Hardware

http://technet.microsoft.com/en-us/library/cc262485.aspx#reqOtherCap

  • Dynamic expanding VHD up to 96GB with Start > Run > DISKMGMT.MSC > right click Create VHD
  • Virtual Box VM (from Windows 8 64bit template)
  • 10GB of RAM
  • 128MB video RAM
  • Bidirectional clipboard enabled
  • Shared folder “SPMedia” for install as read only
  • Share folder “temp” for read/write

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Software

http://technet.microsoft.com/en-us/library/cc262485.aspx#section4

  • Windows 2008 R2  (supported by data center team.   I plan to make a “2012” flavor also)
  • SQL 2008 R2 Service Pack 2   (SP2 is important.  SP2013 install requires a minimum of SP1, but may as well get the latest while in there)
  • IE 10
  • All windows update complete
  • Promoted to domain controller as “DEMO.COM”
  • Created 1 service account for SQL:
    • sqlsrv
  • Created 9 service user accounts for SharePoint:
    • spfarm
    • sppool
    • spservice
    • spprofile
    • spsearch
    • spcontent
    • spsuperuser
    • spsuperreader
    • spdata

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Install Process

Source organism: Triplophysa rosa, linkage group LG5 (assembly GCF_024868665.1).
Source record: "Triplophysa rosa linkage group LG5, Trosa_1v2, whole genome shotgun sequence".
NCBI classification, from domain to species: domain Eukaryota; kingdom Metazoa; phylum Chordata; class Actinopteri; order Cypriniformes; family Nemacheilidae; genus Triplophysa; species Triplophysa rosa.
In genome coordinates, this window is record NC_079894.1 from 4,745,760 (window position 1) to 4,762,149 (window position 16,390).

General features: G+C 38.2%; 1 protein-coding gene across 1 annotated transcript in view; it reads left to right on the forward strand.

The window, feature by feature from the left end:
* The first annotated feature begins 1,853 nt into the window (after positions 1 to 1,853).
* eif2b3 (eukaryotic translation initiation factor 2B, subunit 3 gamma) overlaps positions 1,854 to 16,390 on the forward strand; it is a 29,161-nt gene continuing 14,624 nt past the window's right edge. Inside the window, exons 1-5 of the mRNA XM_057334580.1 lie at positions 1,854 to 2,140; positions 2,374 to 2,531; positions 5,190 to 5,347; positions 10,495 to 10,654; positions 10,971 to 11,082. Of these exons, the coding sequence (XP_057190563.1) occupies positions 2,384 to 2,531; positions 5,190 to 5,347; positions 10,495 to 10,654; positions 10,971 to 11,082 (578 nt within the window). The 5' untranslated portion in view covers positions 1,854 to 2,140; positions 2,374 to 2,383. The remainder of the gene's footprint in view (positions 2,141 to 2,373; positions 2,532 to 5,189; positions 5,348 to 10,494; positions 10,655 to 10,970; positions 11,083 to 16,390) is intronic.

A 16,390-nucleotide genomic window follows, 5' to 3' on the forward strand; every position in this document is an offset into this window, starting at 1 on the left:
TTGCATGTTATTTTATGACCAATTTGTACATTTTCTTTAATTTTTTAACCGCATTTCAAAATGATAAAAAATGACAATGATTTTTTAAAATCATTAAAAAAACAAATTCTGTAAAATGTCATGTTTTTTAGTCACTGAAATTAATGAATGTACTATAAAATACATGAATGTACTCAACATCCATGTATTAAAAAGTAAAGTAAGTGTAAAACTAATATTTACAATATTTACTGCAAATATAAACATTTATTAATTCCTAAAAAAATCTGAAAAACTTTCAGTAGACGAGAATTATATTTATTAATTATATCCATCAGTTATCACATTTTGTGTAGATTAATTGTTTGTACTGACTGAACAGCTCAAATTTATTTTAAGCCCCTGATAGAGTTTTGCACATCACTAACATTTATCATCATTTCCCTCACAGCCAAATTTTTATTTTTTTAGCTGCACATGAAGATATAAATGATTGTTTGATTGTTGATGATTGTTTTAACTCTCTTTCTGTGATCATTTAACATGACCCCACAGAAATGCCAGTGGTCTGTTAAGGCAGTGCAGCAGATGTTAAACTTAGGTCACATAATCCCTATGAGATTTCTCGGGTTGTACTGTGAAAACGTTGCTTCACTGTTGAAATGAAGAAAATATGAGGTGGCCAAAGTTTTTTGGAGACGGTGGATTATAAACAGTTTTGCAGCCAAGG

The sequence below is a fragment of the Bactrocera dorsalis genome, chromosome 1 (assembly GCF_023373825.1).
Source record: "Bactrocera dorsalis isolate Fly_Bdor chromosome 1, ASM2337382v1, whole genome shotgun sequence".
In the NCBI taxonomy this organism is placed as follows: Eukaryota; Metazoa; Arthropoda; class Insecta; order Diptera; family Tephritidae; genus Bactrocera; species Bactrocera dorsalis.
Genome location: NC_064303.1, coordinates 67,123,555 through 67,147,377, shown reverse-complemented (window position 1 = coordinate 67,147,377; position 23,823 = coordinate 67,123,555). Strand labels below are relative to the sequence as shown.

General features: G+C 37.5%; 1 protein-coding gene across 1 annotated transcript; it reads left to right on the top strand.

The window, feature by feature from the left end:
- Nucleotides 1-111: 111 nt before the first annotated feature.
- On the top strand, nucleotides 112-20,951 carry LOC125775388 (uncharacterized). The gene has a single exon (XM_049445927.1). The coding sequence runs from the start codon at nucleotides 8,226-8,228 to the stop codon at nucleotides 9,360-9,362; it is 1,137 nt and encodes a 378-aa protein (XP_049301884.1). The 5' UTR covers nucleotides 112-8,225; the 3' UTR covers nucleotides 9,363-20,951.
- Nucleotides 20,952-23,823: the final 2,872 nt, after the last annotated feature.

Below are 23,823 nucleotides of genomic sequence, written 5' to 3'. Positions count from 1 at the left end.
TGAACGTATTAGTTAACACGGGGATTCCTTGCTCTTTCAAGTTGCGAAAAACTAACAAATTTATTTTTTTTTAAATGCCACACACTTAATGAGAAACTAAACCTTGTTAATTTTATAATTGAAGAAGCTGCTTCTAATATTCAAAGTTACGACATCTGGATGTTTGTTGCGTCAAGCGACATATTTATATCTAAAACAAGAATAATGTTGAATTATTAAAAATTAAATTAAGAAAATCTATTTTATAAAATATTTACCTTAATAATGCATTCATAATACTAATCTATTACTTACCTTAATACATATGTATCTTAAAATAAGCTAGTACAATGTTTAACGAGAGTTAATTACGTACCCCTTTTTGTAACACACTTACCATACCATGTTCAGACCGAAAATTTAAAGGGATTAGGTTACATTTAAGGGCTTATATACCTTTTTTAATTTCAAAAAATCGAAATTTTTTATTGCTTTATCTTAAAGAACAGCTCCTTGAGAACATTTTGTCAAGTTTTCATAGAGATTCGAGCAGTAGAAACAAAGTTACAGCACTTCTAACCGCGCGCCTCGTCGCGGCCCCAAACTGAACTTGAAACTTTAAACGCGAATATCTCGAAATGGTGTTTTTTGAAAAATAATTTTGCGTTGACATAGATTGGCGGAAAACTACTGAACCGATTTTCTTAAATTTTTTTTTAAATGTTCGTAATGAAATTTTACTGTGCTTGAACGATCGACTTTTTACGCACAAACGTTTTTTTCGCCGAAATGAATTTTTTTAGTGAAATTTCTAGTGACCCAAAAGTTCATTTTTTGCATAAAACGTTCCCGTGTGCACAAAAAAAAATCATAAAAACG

• Downloaded latest AutoSPInstaller (http://autospinstaller.codeplex.com/) build 99077 as of 3/22/2013
  • Extracted AutoSPInstaller ZIP, downloaded offline prerequisites, and completed new XML file with service accounts
  • Downloaded March 2013 Public Update (PU) and extracted to C:\SPMedia\2013\SharePoint\Updates\
  • Run Command Prompt as Administrator
  • Run C:\SPMedia\AutoSPInstaller\AutoSPInstallerLaunch.bat

Prerequisite Files

Directory of C:\SPMedia\2013\SharePoint\PrerequisiteInstallerFiles

03/25/2013  10:06 AM    <DIR>          .
03/25/2013  10:06 AM    <DIR>          ..
05/28/2011  10:58 PM         4,451,736 427087_intl_x64_zip.exe.zip
06/21/2011  02:26 PM         1,139,960 433385_intl_x64_zip.exe.zip
05/15/2012  03:03 PM           794,144 447698_intl_x64_zip.exe.zip
07/18/2012  12:21 PM         1,399,984 AppFabric1.1-RTM-KB2671763-x64-ENU.exe
03/24/2013  01:08 PM        50,352,408 dotnetfx45_full_x86_x64.exe
07/17/2012  11:59 PM             3,524 DownloadAllSP2013PreReqs.ps1
10/01/2012  08:53 PM    <DIR>          filterpack